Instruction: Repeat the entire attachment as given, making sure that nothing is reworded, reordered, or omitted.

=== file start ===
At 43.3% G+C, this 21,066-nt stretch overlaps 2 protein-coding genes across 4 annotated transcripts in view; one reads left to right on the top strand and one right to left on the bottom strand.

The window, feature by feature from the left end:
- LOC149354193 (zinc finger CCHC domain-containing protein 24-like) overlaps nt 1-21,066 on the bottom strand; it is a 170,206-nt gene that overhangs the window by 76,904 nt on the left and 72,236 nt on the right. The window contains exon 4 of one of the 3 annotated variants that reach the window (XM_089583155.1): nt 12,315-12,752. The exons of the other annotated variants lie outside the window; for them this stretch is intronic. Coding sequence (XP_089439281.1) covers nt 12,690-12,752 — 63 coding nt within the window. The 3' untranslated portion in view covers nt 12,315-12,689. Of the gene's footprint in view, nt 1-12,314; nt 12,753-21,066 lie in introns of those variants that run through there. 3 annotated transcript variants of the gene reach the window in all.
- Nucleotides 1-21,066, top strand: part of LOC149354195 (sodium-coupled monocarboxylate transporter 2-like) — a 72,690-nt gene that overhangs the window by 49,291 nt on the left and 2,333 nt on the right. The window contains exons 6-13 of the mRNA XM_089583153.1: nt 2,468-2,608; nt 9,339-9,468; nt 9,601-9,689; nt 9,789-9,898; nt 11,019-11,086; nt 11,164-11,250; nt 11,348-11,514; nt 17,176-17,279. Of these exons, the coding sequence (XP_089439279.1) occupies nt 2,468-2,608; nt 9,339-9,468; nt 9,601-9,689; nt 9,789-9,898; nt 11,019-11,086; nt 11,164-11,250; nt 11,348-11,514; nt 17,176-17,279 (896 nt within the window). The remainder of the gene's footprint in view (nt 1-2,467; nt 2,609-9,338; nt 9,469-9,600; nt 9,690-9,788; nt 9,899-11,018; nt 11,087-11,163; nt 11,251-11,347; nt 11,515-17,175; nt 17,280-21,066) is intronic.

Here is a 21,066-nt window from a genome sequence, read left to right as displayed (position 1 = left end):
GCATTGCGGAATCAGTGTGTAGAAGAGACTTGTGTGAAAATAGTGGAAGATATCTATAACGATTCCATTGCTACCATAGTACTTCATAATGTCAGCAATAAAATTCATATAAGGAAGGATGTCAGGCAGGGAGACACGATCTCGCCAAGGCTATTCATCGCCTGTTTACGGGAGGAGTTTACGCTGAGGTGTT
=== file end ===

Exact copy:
At 43.3% G+C, this 21,066-nt stretch overlaps 2 protein-coding genes across 4 annotated transcripts in view; one reads left to right on the top strand and one right to left on the bottom strand.

The window, feature by feature from the left end:
- LOC149354193 (zinc finger CCHC domain-containing protein 24-like) overlaps nt 1-21,066 on the bottom strand; it is a 170,206-nt gene that overhangs the window by 76,904 nt on the left and 72,236 nt on the right. The window contains exon 4 of one of the 3 annotated variants that reach the window (XM_089583155.1): nt 12,315-12,752. The exons of the other annotated variants lie outside the window; for them this stretch is intronic. Coding sequence (XP_089439281.1) covers nt 12,690-12,752 — 63 coding nt within the window. The 3' untranslated portion in view covers nt 12,315-12,689. Of the gene's footprint in view, nt 1-12,314; nt 12,753-21,066 lie in introns of those variants that run through there. 3 annotated transcript variants of the gene reach the window in all.
- Nucleotides 1-21,066, top strand: part of LOC149354195 (sodium-coupled monocarboxylate transporter 2-like) — a 72,690-nt gene that overhangs the window by 49,291 nt on the left and 2,333 nt on the right. The window contains exons 6-13 of the mRNA XM_089583153.1: nt 2,468-2,608; nt 9,339-9,468; nt 9,601-9,689; nt 9,789-9,898; nt 11,019-11,086; nt 11,164-11,250; nt 11,348-11,514; nt 17,176-17,279. Of these exons, the coding sequence (XP_089439279.1) occupies nt 2,468-2,608; nt 9,339-9,468; nt 9,601-9,689; nt 9,789-9,898; nt 11,019-11,086; nt 11,164-11,250; nt 11,348-11,514; nt 17,176-17,279 (896 nt within the window). The remainder of the gene's footprint in view (nt 1-2,467; nt 2,609-9,338; nt 9,469-9,600; nt 9,690-9,788; nt 9,899-11,018; nt 11,087-11,163; nt 11,251-11,347; nt 11,515-17,175; nt 17,280-21,066) is intronic.

Here is a 21,066-nt window from a genome sequence, read left to right as displayed (position 1 = left end):
GCATTGCGGAATCAGTGTGTAGAAGAGACTTGTGTGAAAATAGTGGAAGATATCTATAACGATTCCATTGCTACCATAGTACTTCATAATGTCAGCAATAAAATTCATATAAGGAAGGATGTCAGGCAGGGAGACACGATCTCGCCAAGGCTATTCATCGCCTGTTTACGGGAGGAGTTTACGCTGAGGTGTT